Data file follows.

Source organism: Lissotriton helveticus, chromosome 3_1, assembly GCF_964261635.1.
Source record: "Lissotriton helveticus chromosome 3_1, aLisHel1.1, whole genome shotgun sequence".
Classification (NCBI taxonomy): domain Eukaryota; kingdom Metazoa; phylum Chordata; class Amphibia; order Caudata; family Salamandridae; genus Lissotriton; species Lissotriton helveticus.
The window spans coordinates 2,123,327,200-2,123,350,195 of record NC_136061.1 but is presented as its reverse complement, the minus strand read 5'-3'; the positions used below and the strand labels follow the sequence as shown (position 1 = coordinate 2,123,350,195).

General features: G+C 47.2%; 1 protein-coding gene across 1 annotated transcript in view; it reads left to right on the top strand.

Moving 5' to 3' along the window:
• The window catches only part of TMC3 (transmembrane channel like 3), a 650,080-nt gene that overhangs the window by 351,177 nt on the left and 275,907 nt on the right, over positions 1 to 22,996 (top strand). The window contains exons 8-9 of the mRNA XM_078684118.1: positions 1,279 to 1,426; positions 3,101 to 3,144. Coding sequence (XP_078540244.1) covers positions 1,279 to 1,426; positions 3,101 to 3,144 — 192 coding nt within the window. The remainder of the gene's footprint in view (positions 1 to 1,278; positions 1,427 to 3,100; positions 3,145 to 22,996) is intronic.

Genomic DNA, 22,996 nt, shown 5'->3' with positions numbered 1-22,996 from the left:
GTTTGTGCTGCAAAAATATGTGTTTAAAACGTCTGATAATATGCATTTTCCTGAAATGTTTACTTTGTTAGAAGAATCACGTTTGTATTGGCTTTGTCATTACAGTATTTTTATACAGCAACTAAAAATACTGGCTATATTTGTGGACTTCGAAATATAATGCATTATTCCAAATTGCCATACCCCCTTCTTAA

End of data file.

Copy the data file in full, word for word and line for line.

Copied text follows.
Source organism: Lissotriton helveticus, chromosome 3_1, assembly GCF_964261635.1.
Source record: "Lissotriton helveticus chromosome 3_1, aLisHel1.1, whole genome shotgun sequence".
Classification (NCBI taxonomy): domain Eukaryota; kingdom Metazoa; phylum Chordata; class Amphibia; order Caudata; family Salamandridae; genus Lissotriton; species Lissotriton helveticus.
The window spans coordinates 2,123,327,200-2,123,350,195 of record NC_136061.1 but is presented as its reverse complement, the minus strand read 5'-3'; the positions used below and the strand labels follow the sequence as shown (position 1 = coordinate 2,123,350,195).

General features: G+C 47.2%; 1 protein-coding gene across 1 annotated transcript in view; it reads left to right on the top strand.

Moving 5' to 3' along the window:
• The window catches only part of TMC3 (transmembrane channel like 3), a 650,080-nt gene that overhangs the window by 351,177 nt on the left and 275,907 nt on the right, over positions 1 to 22,996 (top strand). The window contains exons 8-9 of the mRNA XM_078684118.1: positions 1,279 to 1,426; positions 3,101 to 3,144. Coding sequence (XP_078540244.1) covers positions 1,279 to 1,426; positions 3,101 to 3,144 — 192 coding nt within the window. The remainder of the gene's footprint in view (positions 1 to 1,278; positions 1,427 to 3,100; positions 3,145 to 22,996) is intronic.

Genomic DNA, 22,996 nt, shown 5'->3' with positions numbered 1-22,996 from the left:
GTTTGTGCTGCAAAAATATGTGTTTAAAACGTCTGATAATATGCATTTTCCTGAAATGTTTACTTTGTTAGAAGAATCACGTTTGTATTGGCTTTGTCATTACAGTATTTTTATACAGCAACTAAAAATACTGGCTATATTTGTGGACTTCGAAATATAATGCATTATTCCAAATTGCCATACCCCCTTCTTAA